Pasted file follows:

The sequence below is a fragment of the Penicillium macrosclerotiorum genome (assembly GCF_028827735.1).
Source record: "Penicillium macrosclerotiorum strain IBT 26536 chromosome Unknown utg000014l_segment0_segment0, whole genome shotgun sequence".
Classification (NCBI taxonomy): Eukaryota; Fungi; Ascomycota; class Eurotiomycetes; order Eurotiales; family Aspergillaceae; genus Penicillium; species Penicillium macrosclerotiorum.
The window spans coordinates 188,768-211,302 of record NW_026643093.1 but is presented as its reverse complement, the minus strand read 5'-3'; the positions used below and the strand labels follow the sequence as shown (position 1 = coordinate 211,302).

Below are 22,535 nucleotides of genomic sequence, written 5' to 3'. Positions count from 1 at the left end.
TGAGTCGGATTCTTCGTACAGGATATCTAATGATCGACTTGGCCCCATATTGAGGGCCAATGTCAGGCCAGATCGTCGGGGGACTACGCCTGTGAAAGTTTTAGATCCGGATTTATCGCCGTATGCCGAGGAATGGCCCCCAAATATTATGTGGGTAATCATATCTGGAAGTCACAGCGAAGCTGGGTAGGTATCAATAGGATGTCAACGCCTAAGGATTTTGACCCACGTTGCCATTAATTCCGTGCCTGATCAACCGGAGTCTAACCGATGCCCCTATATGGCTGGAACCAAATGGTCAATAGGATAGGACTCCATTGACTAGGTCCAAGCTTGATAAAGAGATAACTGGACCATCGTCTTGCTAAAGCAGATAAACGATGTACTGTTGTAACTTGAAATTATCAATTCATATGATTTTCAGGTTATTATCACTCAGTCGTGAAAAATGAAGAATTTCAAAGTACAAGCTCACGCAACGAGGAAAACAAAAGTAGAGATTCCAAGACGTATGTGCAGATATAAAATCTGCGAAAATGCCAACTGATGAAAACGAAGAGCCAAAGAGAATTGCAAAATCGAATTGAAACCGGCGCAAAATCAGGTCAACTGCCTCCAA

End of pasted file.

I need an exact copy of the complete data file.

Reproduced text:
The sequence below is a fragment of the Penicillium macrosclerotiorum genome (assembly GCF_028827735.1).
Source record: "Penicillium macrosclerotiorum strain IBT 26536 chromosome Unknown utg000014l_segment0_segment0, whole genome shotgun sequence".
Classification (NCBI taxonomy): Eukaryota; Fungi; Ascomycota; class Eurotiomycetes; order Eurotiales; family Aspergillaceae; genus Penicillium; species Penicillium macrosclerotiorum.
The window spans coordinates 188,768-211,302 of record NW_026643093.1 but is presented as its reverse complement, the minus strand read 5'-3'; the positions used below and the strand labels follow the sequence as shown (position 1 = coordinate 211,302).

Below are 22,535 nucleotides of genomic sequence, written 5' to 3'. Positions count from 1 at the left end.
TGAGTCGGATTCTTCGTACAGGATATCTAATGATCGACTTGGCCCCATATTGAGGGCCAATGTCAGGCCAGATCGTCGGGGGACTACGCCTGTGAAAGTTTTAGATCCGGATTTATCGCCGTATGCCGAGGAATGGCCCCCAAATATTATGTGGGTAATCATATCTGGAAGTCACAGCGAAGCTGGGTAGGTATCAATAGGATGTCAACGCCTAAGGATTTTGACCCACGTTGCCATTAATTCCGTGCCTGATCAACCGGAGTCTAACCGATGCCCCTATATGGCTGGAACCAAATGGTCAATAGGATAGGACTCCATTGACTAGGTCCAAGCTTGATAAAGAGATAACTGGACCATCGTCTTGCTAAAGCAGATAAACGATGTACTGTTGTAACTTGAAATTATCAATTCATATGATTTTCAGGTTATTATCACTCAGTCGTGAAAAATGAAGAATTTCAAAGTACAAGCTCACGCAACGAGGAAAACAAAAGTAGAGATTCCAAGACGTATGTGCAGATATAAAATCTGCGAAAATGCCAACTGATGAAAACGAAGAGCCAAAGAGAATTGCAAAATCGAATTGAAACCGGCGCAAAATCAGGTCAACTGCCTCCAA